3. Results

The results show an increasing trend in the annual mean concentrations of PM2.5 in Saudi Arabia (about 2 µg/m3 in seven years). The annual mean concentrations increased from 12.9 µg/m3 in 2002 to 14.8 µg/m3 in 2009 (Figure 2). The result of the population-weighted exposures shows that using recent population data gives values that are 2 µg/m3 higher than the GRUMP estimates. The range of the values is from 15.5 µg/m3 in 2002 to 17.9 µg/m3 in 2009 unlike the GRUMP estimates that range from 13.7 to 15.11 µg/m3 (Figure 2). The spatial distribution and patterns of the PM2.5 concentrations in 2001 and 2010 are shown in figures 3 and 4. The maps show the spatial distributions according to WHO air quality guidelines and targets [40]. The 2001 map shows that PM2.5 concentrations in Saudi Arabia does not exceed WHO Interim Target-1 (35 µg/m3) while the 2010 map shows that the concentrations have exceeded the Interim Target-1 (Figure 3 and Figure 4). Also, the area covered by WHO Interim Target-2 (25 µg/m3) has increased in 2010 while the area covered by Interim Target-3 (15 µg/m3) has reduced (Figure 3 and Figure 4).
Figure 2. Population-weighted PM2.5 estimates (2002–2009).
Figure 2. Population-weighted PM2.5 estimates (2002–2009).
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Figure 3. PM2.5 concentrations (un-weighted) in 2001.
Figure 3. PM2.5 concentrations (un-weighted) in 2001.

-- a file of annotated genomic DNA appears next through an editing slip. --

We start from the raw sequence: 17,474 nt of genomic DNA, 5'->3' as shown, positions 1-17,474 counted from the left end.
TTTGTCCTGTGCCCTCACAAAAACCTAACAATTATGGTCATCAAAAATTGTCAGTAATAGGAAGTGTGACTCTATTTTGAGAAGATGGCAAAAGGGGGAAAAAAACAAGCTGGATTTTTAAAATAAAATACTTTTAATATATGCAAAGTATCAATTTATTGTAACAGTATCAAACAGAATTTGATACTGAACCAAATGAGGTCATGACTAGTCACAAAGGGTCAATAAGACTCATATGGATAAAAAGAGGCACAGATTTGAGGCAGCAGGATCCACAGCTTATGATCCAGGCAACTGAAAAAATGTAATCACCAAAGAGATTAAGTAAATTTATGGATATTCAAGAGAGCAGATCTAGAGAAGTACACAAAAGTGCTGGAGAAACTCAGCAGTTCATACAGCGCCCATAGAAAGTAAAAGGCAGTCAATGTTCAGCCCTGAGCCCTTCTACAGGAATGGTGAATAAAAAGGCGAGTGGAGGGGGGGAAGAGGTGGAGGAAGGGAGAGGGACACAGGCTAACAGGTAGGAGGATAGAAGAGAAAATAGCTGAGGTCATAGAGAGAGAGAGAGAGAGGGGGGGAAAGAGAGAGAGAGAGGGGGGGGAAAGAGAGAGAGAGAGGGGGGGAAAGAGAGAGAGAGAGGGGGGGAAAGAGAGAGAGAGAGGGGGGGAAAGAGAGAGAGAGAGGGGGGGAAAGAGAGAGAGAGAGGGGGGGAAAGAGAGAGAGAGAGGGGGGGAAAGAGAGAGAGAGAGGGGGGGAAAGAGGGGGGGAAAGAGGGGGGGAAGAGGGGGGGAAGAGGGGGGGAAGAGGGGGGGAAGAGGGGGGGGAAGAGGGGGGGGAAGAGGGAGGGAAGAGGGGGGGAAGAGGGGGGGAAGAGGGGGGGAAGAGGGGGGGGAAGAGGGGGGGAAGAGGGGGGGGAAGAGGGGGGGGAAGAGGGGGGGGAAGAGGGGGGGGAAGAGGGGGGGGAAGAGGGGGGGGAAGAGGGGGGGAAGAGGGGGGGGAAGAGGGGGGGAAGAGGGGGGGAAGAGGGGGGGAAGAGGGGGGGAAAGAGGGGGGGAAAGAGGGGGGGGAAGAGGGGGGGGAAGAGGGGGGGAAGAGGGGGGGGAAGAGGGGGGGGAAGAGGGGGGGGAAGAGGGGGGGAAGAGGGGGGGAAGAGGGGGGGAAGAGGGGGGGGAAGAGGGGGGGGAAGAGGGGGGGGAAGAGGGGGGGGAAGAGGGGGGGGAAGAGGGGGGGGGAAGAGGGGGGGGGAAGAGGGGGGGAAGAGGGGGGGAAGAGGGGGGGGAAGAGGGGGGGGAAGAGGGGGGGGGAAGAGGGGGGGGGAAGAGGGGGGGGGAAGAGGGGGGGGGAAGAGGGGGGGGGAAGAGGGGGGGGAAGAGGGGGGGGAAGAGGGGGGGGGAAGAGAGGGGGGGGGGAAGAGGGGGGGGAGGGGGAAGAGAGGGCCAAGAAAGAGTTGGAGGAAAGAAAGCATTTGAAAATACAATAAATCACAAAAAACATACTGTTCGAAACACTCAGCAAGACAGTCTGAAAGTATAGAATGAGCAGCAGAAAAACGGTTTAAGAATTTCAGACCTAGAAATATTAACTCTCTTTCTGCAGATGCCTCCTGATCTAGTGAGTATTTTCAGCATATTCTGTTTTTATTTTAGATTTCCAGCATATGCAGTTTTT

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Note: Data Source: Battelle Memorial Institute and CIESIN [1].
Figure 4. PM2.5 concentrations (un-weighted) in 2010.
Figure 4. PM2.5 concentrations (un-weighted) in 2010.
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Note: Data Source: Battelle Memorial Institute and CIESIN [1].
The changes (2004–2010) in population exposure to PM2.5 concentrations are shown in Table 1 below. The table shows the number of cities, population and percentage of the population that are exposed to PM2.5 concentrations exceeding WHO targets. For example, the percentage of the population that is exposed to particulates exceeding 35 µg/m3 increased from 0% in 2004 to 8% in 2010. Also, the percentage of those who are exposed to concentrations that are more than 35 µg/m3 increased from 93% in 2004 to 95% in 2010. Table 2 shows the PM2.5 concentrations of selected cities with Madinah city having the only decreasing trend among the cities. The values for the industrial cities show that Yanbu has higher values than others except Dammam but the values for Jubail are not so high relative to other cities. However, Jubail has the second highest increase from 2002 to 2009. Some of the cities (Jeddah, Makkah, Dammam and Yanbu) have a break from the increasing trend in 2005. The table shows decreases in the values for Jeddah (from 21.1 to 20.3 µg/m3), Makkah (from 20.2 to 19.1 µg/m3), Dammam (from 33.4 to 30.3 µg/m3) and Yanbu (from 19.3 to 19.1 µg/m3) from 2004 to 2005. It can be noted from the table that an average of about 150,000 people are exposed to PM2.5 concentrations of about 20 µg/m3 in 2009.
Table 1. Changes in population exposure to PM2.5 concentrations (un-weighted) by WHO guidelines and targets.
Table 1. Changes in population exposure to PM2.5 concentrations (un-weighted) by WHO guidelines and targets.
Year: 2004 Total Population: 17,853,490 (79% of National Population)Year: 2010 Total Population: 21,679,808 (80% of National Population)
WHO Guideline and Targets (in µg/m3)Number of Cities (Min. 10,000 people)Population%WHO Guideline and Targets (in µg/m3)Number of Cities (Min. 10,000 people)Population%
1013416,649,253931013620,608,13895
15839,425,55853159611,887,12858